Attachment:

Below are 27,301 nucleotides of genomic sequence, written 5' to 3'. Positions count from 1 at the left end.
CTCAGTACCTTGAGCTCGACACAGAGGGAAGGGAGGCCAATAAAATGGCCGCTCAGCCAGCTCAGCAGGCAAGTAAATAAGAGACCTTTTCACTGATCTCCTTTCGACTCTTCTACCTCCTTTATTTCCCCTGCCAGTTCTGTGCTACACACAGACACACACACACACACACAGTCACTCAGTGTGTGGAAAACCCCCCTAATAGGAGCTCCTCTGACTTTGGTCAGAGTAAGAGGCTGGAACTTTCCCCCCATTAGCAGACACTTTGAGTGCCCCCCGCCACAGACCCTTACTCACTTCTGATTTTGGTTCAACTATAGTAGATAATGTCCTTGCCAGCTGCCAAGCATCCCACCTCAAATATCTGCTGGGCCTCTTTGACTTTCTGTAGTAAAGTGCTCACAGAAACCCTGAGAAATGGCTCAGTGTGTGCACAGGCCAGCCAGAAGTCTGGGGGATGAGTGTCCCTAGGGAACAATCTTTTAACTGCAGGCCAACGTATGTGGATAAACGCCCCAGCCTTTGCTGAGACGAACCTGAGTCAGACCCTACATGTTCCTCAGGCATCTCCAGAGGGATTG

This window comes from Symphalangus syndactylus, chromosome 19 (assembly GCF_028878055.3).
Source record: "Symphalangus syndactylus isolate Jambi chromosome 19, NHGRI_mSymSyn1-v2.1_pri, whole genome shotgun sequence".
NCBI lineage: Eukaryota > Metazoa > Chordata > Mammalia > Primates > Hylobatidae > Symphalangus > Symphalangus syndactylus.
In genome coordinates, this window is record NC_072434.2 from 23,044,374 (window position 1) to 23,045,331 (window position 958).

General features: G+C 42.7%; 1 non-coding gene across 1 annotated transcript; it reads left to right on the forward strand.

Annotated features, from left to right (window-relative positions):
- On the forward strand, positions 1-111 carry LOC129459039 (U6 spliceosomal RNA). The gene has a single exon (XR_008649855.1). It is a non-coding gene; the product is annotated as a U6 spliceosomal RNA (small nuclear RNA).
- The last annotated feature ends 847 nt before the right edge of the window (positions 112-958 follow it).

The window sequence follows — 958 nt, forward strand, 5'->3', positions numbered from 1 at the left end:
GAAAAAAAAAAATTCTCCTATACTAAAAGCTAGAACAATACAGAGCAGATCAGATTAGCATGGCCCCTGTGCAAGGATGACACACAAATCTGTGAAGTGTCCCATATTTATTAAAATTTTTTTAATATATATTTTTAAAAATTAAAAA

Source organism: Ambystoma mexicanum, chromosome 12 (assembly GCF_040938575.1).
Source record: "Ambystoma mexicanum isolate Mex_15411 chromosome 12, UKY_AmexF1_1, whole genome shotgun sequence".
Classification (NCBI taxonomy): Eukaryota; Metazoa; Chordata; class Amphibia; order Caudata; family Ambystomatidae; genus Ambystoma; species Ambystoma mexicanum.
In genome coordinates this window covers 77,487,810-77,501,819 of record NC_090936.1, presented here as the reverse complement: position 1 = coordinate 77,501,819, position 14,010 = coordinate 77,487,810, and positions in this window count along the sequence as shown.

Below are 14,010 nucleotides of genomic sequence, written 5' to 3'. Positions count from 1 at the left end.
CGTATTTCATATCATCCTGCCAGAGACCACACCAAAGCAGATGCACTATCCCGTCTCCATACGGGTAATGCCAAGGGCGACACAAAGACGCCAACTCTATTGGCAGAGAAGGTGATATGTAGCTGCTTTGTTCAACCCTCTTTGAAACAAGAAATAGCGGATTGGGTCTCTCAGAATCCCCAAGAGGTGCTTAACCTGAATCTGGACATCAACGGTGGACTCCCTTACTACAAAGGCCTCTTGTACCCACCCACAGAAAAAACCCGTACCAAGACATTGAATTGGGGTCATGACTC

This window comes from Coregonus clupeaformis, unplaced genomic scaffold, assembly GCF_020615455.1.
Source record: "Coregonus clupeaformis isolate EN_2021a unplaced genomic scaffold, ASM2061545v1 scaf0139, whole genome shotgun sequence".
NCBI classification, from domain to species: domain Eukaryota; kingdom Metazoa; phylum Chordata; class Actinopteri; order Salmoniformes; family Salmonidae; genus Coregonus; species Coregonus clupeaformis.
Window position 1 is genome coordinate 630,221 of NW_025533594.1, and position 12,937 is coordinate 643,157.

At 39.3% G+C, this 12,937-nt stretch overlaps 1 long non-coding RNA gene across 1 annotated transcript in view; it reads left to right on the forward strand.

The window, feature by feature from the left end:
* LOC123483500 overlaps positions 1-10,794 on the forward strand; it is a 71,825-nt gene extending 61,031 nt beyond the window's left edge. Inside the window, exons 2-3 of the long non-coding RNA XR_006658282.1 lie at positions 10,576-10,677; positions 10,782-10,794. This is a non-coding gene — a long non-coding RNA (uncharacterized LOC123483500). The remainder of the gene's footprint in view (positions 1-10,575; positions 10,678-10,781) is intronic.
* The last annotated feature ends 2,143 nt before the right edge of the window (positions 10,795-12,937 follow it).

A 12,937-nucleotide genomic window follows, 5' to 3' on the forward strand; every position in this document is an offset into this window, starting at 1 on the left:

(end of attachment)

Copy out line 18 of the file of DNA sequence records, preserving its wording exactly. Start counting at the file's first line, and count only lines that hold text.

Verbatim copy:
CGTATTTCATATCATCCTGCCAGAGACCACACCAAAGCAGATGCACTATCCCGTCTCCATACGGGTAATGCCAAGGGCGACACAAAGACGCCAACTCTATTGGCAGAGAAGGTGATATGTAGCTGCTTTGTTCAACCCTCTTTGAAACAAGAAATAGCGGATTGGGTCTCTCAGAATCCCCAAGAGGTGCTTAACCTGAATCTGGACATCAACGGTGGACTCCCTTACTACAAAGGCCTCTTGTACCCACCCACAGAAAAAACCCGTACCAAGACATTGAATTGGGGTCATGACTC